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Old 07-18-2008, 02:29 PM   #1 (permalink)
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Worth changing gears to imporve Fuel Economy?



So, my question is, Would changing my Mustang's stock 3.27 rear gears to 2.73 increase my fuel economy and by how much possible? I have the scangauge II now and am getting between 24-25MPG this tank so far with 2Gals used. how much MPG increase would this be? Also could I change the driveshaft to Aluminimum to increase FE or would that just hurt FE because it would be lighter and lose momentum fast while coasting? Also I was told that my rear is 7.5" is it possible to increase that to an 8.5" to acheive better FE or does that defeat the purpose as well? I also have a question, which I don't know if this is the same thing but how can I improve acceleration without using 2GPH at 1365RPM when staring off at a dead stop without hitting the accelrator hard at all. Because that is what is really killing my FE from breaking to consistent 26MPG. With the scangaugeII is it possible to limit the amount of gas the throttle intakes at a certain RPM speed. And I know some engines change gears under load, but my Mustang only changes at Certain RPMs say from 0-15 1st gear, then at 1250RPM(21-22MPH) it will switch to 2nd and be at 1000RPM using slightly less fuel. then once it reaches 30MPH at 1500RPM it will switch to third and drop to 1250RPM. Then at 40MPH at 1550RPM it switches to Fourth gear and I'm not sure if 4th gear s OD or not cause it said it's a 4Speed Auto W/OD but around 47MPH I can get 45MPG and on the highway ScangaugeII reprots 33-35MPG at 55MPH. Is there a way to increase FE somehow knowing this like with a tuner or something?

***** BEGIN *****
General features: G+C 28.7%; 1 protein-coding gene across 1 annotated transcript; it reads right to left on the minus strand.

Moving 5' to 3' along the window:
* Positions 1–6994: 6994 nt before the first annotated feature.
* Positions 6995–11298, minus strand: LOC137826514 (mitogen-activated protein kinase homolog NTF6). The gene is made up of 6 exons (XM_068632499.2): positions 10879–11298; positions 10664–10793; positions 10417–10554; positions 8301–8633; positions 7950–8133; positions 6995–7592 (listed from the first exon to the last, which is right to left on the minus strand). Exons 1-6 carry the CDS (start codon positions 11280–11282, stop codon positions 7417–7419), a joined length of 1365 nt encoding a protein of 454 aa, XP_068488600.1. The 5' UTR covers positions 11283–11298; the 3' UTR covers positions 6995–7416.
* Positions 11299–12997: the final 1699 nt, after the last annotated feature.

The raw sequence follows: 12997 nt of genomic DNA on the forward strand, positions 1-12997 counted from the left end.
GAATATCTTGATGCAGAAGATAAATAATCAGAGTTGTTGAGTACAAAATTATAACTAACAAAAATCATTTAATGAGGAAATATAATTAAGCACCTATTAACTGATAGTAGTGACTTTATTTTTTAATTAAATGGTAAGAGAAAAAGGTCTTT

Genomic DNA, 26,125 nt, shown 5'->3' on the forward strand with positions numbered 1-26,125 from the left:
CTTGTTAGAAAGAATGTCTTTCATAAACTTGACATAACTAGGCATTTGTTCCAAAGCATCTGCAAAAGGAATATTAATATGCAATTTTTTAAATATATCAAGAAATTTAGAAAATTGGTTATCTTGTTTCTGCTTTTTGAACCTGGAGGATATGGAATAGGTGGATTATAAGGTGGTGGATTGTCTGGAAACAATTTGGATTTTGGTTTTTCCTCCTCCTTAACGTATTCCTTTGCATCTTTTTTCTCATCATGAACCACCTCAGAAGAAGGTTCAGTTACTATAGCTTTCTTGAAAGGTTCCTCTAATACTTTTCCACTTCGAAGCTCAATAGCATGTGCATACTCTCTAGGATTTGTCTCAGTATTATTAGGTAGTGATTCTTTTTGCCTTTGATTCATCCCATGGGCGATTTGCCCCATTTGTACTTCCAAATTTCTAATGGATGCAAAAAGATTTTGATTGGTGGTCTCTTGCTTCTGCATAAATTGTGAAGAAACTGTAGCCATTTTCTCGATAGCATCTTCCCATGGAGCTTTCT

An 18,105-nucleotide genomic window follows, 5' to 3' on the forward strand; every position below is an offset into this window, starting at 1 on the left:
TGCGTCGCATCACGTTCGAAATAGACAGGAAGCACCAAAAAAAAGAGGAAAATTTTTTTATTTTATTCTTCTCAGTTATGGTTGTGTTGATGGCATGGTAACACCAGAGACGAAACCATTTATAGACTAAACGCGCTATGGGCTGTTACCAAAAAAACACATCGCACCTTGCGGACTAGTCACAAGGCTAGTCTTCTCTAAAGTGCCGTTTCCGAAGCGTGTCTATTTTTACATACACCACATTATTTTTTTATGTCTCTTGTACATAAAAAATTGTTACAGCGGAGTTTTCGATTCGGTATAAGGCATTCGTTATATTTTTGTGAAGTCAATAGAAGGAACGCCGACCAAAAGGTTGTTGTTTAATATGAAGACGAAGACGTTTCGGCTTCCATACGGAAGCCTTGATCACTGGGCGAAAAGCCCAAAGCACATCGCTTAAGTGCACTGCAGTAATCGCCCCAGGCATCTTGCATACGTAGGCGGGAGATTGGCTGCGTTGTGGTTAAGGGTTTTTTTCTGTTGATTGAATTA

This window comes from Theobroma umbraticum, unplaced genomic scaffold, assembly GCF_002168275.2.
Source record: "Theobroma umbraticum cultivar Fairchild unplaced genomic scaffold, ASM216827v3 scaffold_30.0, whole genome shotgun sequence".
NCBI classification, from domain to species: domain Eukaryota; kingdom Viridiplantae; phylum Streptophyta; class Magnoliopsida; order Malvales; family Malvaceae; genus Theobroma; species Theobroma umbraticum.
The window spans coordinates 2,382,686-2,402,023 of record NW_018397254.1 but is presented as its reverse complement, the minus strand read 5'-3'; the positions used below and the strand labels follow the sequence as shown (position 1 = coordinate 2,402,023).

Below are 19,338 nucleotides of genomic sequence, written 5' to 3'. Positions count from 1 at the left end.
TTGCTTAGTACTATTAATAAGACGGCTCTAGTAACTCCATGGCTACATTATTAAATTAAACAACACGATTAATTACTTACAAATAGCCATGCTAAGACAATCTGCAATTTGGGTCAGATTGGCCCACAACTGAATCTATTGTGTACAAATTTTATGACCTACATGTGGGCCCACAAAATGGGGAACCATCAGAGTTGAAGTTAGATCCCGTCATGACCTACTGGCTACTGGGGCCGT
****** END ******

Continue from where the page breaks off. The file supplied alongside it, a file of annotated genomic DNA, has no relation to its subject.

You don't have to answer them all, Even If you know only one answer to this it will be greatly appreciated Thanks

EDIT: I do have a CAI I was looking at threads based on WAI, stock or CAI shouls I keep what I have go back to stock or ge a WAI?????

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Old 07-18-2008, 02:32 PM   #2 (permalink)